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01 December 2023

GCC exports to Japan fall 48% in 2009

The percentage of Japan's total oil import that comes from the GCC, Iran, Iraq and other Middle Eastern oil producers. (AFP)

By Nadim Kawach

A sharp decline in oil prices combined with lower crude supplies to depress exports by the UAE and five other Gulf countries to Japan by nearly 48.5 per cent in the first 11 months of 2009, according to official Japanese data.

The decline reversed several years of rapid growth in their exports to the largest importer of Gulf oil and sharply narrowed a trade surplus enjoyed by the six-nation Gulf Co-operation Council (GCC) with Japan for a long time.

Japan's exports to the six members also plunged by around 37.6 per cent because of the recovery of the US dollar, lower demand in the region, a fall in global prices, and a steady growth in trade between the GCC and China.

From around $136.69 billion (Dh501.65bn) in the first 11 months of 2008, exports of goods by the 29-year-old Gulf alliance to the southeast Asian industrial giant plummetted to nearly $70.55bn in the first 11 months of 2009, showed the figures released by the Japan External Trade Organisation (Jetro).

The UAE recorded the largest decline in its exports to Japan as they tumbled by nearly 54.7 per cent. But the Emirates maintained its position as the largest Gulf market for Japanese products, despite a plunge in its imports this year.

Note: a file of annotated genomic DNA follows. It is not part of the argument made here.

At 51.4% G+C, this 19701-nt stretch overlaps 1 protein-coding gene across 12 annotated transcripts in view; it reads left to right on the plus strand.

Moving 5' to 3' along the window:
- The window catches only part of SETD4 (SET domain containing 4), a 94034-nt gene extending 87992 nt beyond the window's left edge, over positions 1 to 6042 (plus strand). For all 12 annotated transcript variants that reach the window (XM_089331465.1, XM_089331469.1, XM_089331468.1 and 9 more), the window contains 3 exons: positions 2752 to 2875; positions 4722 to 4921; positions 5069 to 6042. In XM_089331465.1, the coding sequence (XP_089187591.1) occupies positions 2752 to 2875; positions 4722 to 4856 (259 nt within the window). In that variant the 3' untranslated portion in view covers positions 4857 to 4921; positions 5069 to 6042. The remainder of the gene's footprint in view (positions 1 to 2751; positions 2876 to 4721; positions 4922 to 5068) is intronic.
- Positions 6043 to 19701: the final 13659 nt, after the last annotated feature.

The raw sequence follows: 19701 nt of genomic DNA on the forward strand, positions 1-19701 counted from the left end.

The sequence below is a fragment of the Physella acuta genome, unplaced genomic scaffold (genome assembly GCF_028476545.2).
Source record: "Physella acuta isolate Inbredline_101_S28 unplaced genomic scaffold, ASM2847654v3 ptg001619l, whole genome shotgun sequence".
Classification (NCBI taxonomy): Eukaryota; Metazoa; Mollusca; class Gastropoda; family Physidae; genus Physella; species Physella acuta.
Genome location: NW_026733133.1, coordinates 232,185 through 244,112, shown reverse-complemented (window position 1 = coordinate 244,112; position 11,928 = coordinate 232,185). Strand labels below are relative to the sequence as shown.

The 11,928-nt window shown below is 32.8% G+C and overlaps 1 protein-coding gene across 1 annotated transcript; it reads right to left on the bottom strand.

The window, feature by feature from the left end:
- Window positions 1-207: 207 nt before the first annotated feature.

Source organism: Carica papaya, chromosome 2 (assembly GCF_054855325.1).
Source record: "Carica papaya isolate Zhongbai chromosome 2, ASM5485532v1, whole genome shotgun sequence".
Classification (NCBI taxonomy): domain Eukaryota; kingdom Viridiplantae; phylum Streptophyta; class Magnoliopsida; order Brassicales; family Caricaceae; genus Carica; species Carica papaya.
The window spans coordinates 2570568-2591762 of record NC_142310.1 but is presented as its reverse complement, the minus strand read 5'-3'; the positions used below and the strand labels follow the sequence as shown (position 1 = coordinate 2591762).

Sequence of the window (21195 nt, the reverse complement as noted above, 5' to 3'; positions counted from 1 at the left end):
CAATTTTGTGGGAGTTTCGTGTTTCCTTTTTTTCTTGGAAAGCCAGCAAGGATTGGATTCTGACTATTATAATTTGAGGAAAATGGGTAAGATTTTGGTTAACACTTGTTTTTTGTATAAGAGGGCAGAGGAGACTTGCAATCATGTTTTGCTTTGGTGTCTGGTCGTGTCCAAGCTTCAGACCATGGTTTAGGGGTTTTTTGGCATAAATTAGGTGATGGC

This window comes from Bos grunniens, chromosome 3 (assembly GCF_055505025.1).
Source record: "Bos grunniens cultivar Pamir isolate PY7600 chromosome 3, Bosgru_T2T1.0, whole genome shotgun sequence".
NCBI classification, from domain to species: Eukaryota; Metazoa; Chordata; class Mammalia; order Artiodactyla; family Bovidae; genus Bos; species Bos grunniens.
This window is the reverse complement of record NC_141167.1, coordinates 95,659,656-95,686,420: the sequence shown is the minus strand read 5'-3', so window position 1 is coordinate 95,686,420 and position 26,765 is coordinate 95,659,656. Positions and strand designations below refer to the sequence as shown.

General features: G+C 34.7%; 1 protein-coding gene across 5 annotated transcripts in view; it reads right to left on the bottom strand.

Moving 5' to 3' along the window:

Saudi Arabia's exports to Japan slumped by nearly 46.8 per cent, while those by Kuwait tumbled by around 45 per cent. There was also a sharp decline in the exports of the remaining GCC members –Qatar, Bahrain and Oman. The drop slashed the GCC's trade surplus with their main economic partner to around $54.89bn from about $111.59bn in the same period.

Analysts said the fall in the region's exports to Japan was caused by a steep drop in Gulf crude output and oil prices, which averaged nearly $60 a barrel in the first 11 months of 2009 compared with $95 in the same period of 2008.

The GCC's oil production slumped by more than 1.5 million barrels per day in line with a collective Opec agreement to trim supplies to prop up prices. The region's crude exports to Japan are also believed to have shrunk during 2009 because of slackening demand following the eruption of the global financial distress.

Strong crude prices combined with high output boosted the GCC's exports to Japan to a record high of $144.1bn in 2008 from $98.5bn in 2007, an increase of nearly 47 per cent, according to Jetro.

Massive oil supplies have kept the GCC-Japan trade balance largely in favour of the Gulf group, with the surplus peaking at nearly $117bn in 2008.

Japan gets more than 80 per cent of its oil needs from the GCC, Iran, Iraq and other Middle Eastern crude producers. Saudi Arabia and the UAE alone supply it with more than two million bpd, nearly half its total oil imports.

Besides crude, the GCC's exports to Japan include aluminium, natural gas, LNG and petroleum products. Their imports from that country comprise mainly electronics, vehicles, machinery, and other industrial products.


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